With $2.3M in New Funding, Bump Network Steers to Business

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Bump Network in 2009. His focus was initially on the social media experience, including mobile app technology that enables Bump members to scan a license plate with their smartphone camera. The company’s technology allows members to use a car’s license plate number to send messages and even place calls through the Bump network. As I’ve written before, it’s a great solution to the kind of problem that Richard Dreyfuss faced in his quest to meet the sexy blonde driving the T-bird in the movie American Graffiti.

But with guidance from his new investors, Thrower says the company has been steering to focus on services for business customers, a market that should prove to be far more lucrative. In comparison, Thrower said the social networking part of Bump represents “a very small piece of the overall value proposition.”

[Clarifies company structure.] In a note this morning, Thrower says the company is structured so the Bump Network provides SaaS based data, registration, transaction, and membership management technology to the company’s customers. The company also provides its software used for Bump.com, one of its own brands.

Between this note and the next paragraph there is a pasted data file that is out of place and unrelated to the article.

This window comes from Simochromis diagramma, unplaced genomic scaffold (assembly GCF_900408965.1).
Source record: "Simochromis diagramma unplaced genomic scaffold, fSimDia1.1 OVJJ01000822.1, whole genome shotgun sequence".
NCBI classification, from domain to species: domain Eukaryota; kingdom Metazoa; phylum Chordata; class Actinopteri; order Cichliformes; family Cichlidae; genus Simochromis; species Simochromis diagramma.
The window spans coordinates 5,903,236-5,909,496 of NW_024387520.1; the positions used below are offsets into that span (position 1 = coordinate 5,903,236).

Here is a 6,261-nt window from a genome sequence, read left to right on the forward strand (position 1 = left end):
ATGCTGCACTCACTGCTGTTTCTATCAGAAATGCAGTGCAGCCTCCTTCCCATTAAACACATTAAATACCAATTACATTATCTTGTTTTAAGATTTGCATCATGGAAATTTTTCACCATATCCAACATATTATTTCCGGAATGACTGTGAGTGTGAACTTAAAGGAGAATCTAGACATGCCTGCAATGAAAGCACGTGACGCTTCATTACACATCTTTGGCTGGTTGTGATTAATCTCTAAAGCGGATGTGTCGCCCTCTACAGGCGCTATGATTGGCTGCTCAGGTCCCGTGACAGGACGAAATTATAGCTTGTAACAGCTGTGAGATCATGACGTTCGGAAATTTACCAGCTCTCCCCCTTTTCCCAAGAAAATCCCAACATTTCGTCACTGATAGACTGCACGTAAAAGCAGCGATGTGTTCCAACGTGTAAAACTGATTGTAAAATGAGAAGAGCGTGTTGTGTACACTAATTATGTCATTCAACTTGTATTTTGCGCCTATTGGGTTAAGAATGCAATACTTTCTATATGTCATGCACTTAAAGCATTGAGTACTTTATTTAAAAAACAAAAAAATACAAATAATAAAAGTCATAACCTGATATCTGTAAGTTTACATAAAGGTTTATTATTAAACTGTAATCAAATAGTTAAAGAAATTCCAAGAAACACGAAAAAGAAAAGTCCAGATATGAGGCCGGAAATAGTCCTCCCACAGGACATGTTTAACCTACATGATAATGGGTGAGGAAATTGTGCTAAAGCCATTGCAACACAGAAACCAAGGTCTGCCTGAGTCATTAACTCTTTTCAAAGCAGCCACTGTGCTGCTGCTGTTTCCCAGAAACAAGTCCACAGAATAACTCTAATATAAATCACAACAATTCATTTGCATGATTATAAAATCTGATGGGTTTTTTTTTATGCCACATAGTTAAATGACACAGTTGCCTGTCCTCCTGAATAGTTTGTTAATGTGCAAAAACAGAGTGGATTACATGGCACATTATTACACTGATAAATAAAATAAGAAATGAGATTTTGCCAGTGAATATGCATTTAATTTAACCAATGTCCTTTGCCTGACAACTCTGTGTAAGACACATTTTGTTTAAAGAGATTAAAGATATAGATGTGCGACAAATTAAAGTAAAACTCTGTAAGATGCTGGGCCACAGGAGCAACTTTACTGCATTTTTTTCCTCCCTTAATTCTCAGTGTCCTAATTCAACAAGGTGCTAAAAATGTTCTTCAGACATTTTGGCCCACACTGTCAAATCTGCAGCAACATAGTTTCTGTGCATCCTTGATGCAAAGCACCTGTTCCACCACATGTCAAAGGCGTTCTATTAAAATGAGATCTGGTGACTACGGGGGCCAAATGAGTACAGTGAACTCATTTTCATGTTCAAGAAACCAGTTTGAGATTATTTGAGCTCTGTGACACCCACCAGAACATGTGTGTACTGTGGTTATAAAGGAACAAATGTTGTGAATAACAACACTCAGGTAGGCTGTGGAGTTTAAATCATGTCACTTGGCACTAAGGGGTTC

One example of Bump’s revised strategy is an auto club program that offers roadside assistance and discounts on hotel rooms, restaurants, car rentals, and other products and services for people who join the Bump Network. In other words, the company is offering some incentives to join the Bump Network for the motorists who aren’t necessarily motivated by their raging hormones.

Another potentially lucrative market: businesses that could use license plate information to maintain their customer list or membership rolls. For example, a parking garage could use the Bump Network’s license plate scanning technology to identify motorists entering the facility and to charge their customer account. The garage also could use the system to send e-mails, customized discounts, and targeted marketing messages to its regular or monthly customers.

Thrower sees a host of other opportunities in scanning the license plates of cars at football games, NASCAR races, and similar events.

Bump says proceeds of its $2.3 million round will be used to significantly ramp up the company’s software-as-a-service business. The company now has 14 employees, and Thrower plans to expand the staff to somewhere between 20 and 25. In a statement from Bump yesterday, Thrower says, “With our proprietary software and technology, we are uniquely positioned to build on our continuing success in attracting enterprise customers.”

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Bruce V. Bigelow was the editor of Xconomy San Diego from 2008 to 2018. Read more about his life and work here. Follow @bvbigelow

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